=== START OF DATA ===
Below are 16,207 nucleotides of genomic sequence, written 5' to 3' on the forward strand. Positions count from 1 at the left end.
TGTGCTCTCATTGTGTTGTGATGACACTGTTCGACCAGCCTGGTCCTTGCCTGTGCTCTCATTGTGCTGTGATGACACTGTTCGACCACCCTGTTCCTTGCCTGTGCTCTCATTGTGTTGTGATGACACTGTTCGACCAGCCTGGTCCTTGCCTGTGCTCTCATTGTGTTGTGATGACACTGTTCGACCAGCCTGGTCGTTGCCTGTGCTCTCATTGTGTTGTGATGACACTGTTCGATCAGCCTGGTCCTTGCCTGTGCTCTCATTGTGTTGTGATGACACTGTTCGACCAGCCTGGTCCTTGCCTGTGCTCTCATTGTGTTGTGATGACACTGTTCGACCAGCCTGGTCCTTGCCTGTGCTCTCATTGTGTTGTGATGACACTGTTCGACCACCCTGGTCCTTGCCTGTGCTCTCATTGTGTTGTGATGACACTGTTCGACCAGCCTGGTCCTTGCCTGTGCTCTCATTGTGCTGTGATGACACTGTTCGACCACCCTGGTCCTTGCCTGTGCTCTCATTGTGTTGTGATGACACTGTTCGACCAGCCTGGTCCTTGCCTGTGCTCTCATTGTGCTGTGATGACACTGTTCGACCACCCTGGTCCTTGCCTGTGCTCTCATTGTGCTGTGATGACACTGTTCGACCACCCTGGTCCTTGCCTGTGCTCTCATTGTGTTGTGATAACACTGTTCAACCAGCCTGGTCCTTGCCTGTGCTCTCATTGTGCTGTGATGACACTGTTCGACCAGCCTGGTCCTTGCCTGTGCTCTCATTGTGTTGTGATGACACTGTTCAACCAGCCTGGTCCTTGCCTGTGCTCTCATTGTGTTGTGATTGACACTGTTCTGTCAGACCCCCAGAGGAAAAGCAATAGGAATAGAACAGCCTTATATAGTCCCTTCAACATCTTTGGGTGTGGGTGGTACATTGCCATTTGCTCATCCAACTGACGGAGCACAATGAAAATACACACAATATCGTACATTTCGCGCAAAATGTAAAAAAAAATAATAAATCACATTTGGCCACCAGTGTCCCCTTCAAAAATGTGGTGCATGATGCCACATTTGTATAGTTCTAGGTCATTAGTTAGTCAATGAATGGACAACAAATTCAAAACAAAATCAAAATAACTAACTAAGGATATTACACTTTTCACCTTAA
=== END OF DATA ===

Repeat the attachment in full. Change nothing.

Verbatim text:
Below are 16,207 nucleotides of genomic sequence, written 5' to 3' on the forward strand. Positions count from 1 at the left end.
TGTGCTCTCATTGTGTTGTGATGACACTGTTCGACCAGCCTGGTCCTTGCCTGTGCTCTCATTGTGCTGTGATGACACTGTTCGACCACCCTGTTCCTTGCCTGTGCTCTCATTGTGTTGTGATGACACTGTTCGACCAGCCTGGTCCTTGCCTGTGCTCTCATTGTGTTGTGATGACACTGTTCGACCAGCCTGGTCGTTGCCTGTGCTCTCATTGTGTTGTGATGACACTGTTCGATCAGCCTGGTCCTTGCCTGTGCTCTCATTGTGTTGTGATGACACTGTTCGACCAGCCTGGTCCTTGCCTGTGCTCTCATTGTGTTGTGATGACACTGTTCGACCAGCCTGGTCCTTGCCTGTGCTCTCATTGTGTTGTGATGACACTGTTCGACCACCCTGGTCCTTGCCTGTGCTCTCATTGTGTTGTGATGACACTGTTCGACCAGCCTGGTCCTTGCCTGTGCTCTCATTGTGCTGTGATGACACTGTTCGACCACCCTGGTCCTTGCCTGTGCTCTCATTGTGTTGTGATGACACTGTTCGACCAGCCTGGTCCTTGCCTGTGCTCTCATTGTGCTGTGATGACACTGTTCGACCACCCTGGTCCTTGCCTGTGCTCTCATTGTGCTGTGATGACACTGTTCGACCACCCTGGTCCTTGCCTGTGCTCTCATTGTGTTGTGATAACACTGTTCAACCAGCCTGGTCCTTGCCTGTGCTCTCATTGTGCTGTGATGACACTGTTCGACCAGCCTGGTCCTTGCCTGTGCTCTCATTGTGTTGTGATGACACTGTTCAACCAGCCTGGTCCTTGCCTGTGCTCTCATTGTGTTGTGATTGACACTGTTCTGTCAGACCCCCAGAGGAAAAGCAATAGGAATAGAACAGCCTTATATAGTCCCTTCAACATCTTTGGGTGTGGGTGGTACATTGCCATTTGCTCATCCAACTGACGGAGCACAATGAAAATACACACAATATCGTACATTTCGCGCAAAATGTAAAAAAAAATAATAAATCACATTTGGCCACCAGTGTCCCCTTCAAAAATGTGGTGCATGATGCCACATTTGTATAGTTCTAGGTCATTAGTTAGTCAATGAATGGACAACAAATTCAAAACAAAATCAAAATAACTAACTAAGGATATTACACTTTTCACCTTAA